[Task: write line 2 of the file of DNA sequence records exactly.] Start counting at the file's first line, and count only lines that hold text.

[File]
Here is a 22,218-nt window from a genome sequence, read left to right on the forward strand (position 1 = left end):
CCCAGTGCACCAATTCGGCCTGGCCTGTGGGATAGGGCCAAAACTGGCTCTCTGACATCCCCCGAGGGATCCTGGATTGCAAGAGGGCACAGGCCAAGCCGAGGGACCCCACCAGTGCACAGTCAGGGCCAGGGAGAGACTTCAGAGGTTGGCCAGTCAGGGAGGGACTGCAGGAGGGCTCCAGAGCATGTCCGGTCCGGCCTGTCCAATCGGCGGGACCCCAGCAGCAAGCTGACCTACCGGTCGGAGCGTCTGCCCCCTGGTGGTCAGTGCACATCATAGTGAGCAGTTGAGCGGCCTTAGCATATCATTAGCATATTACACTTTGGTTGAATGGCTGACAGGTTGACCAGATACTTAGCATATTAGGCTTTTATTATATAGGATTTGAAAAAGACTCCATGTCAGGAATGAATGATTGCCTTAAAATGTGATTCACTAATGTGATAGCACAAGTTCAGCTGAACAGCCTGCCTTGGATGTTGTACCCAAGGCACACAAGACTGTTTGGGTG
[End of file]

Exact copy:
CCCAGTGCACCAATTCGGCCTGGCCTGTGGGATAGGGCCAAAACTGGCTCTCTGACATCCCCCGAGGGATCCTGGATTGCAAGAGGGCACAGGCCAAGCCGAGGGACCCCACCAGTGCACAGTCAGGGCCAGGGAGAGACTTCAGAGGTTGGCCAGTCAGGGAGGGACTGCAGGAGGGCTCCAGAGCATGTCCGGTCCGGCCTGTCCAATCGGCGGGACCCCAGCAGCAAGCTGACCTACCGGTCGGAGCGTCTGCCCCCTGGTGGTCAGTGCACATCATAGTGAGCAGTTGAGCGGCCTTAGCATATCATTAGCATATTACACTTTGGTTGAATGGCTGACAGGTTGACCAGATACTTAGCATATTAGGCTTTTATTATATAGGATTTGAAAAAGACTCCATGTCAGGAATGAATGATTGCCTTAAAATGTGATTCACTAATGTGATAGCACAAGTTCAGCTGAACAGCCTGCCTTGGATGTTGTACCCAAGGCACACAAGACTGTTTGGGTG